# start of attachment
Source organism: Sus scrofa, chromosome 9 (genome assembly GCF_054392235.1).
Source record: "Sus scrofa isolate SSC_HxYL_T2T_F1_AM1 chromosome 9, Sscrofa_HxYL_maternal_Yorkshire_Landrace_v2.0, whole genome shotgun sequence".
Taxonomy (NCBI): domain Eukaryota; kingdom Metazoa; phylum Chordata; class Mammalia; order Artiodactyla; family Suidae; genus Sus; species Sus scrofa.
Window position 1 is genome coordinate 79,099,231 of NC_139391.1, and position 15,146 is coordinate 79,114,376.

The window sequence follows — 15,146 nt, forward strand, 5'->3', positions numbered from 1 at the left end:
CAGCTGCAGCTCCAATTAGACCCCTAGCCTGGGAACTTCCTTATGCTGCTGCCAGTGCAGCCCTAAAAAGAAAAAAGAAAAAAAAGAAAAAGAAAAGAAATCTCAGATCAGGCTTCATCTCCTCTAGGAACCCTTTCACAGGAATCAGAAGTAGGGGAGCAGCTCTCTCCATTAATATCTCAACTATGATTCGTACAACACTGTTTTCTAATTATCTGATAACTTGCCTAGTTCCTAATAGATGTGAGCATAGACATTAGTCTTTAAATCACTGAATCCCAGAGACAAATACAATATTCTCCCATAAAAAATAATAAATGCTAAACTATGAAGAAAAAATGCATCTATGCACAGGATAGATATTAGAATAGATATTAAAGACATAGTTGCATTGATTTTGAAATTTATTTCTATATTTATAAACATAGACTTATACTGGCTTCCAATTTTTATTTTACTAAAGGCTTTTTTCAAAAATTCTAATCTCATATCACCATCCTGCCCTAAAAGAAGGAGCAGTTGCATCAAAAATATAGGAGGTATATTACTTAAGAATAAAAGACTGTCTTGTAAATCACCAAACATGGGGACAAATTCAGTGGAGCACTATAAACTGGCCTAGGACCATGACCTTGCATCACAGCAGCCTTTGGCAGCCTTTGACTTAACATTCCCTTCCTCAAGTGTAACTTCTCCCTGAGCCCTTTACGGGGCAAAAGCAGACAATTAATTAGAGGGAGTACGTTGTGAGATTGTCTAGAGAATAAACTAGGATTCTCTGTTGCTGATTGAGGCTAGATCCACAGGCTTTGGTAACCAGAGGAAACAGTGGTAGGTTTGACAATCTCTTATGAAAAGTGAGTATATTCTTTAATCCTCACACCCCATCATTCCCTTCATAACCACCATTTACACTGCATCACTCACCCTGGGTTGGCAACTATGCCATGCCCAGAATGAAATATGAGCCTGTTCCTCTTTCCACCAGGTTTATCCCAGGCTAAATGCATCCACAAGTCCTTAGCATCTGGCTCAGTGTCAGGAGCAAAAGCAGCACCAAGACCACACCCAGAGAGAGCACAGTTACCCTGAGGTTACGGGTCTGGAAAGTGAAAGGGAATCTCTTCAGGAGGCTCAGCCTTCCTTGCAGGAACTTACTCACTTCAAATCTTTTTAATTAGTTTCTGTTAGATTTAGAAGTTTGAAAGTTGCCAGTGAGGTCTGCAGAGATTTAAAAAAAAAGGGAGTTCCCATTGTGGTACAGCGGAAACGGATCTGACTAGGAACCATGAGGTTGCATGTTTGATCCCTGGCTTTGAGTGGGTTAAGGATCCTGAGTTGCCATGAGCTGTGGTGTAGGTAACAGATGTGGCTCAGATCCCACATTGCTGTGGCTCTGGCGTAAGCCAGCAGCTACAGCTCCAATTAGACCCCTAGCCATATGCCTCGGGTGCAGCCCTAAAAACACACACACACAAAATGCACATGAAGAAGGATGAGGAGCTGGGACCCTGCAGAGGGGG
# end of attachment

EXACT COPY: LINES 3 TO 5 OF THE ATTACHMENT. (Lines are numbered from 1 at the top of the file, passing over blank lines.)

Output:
Taxonomy (NCBI): domain Eukaryota; kingdom Metazoa; phylum Chordata; class Mammalia; order Artiodactyla; family Suidae; genus Sus; species Sus scrofa.
Window position 1 is genome coordinate 79,099,231 of NC_139391.1, and position 15,146 is coordinate 79,114,376.

The window sequence follows — 15,146 nt, forward strand, 5'->3', positions numbered from 1 at the left end: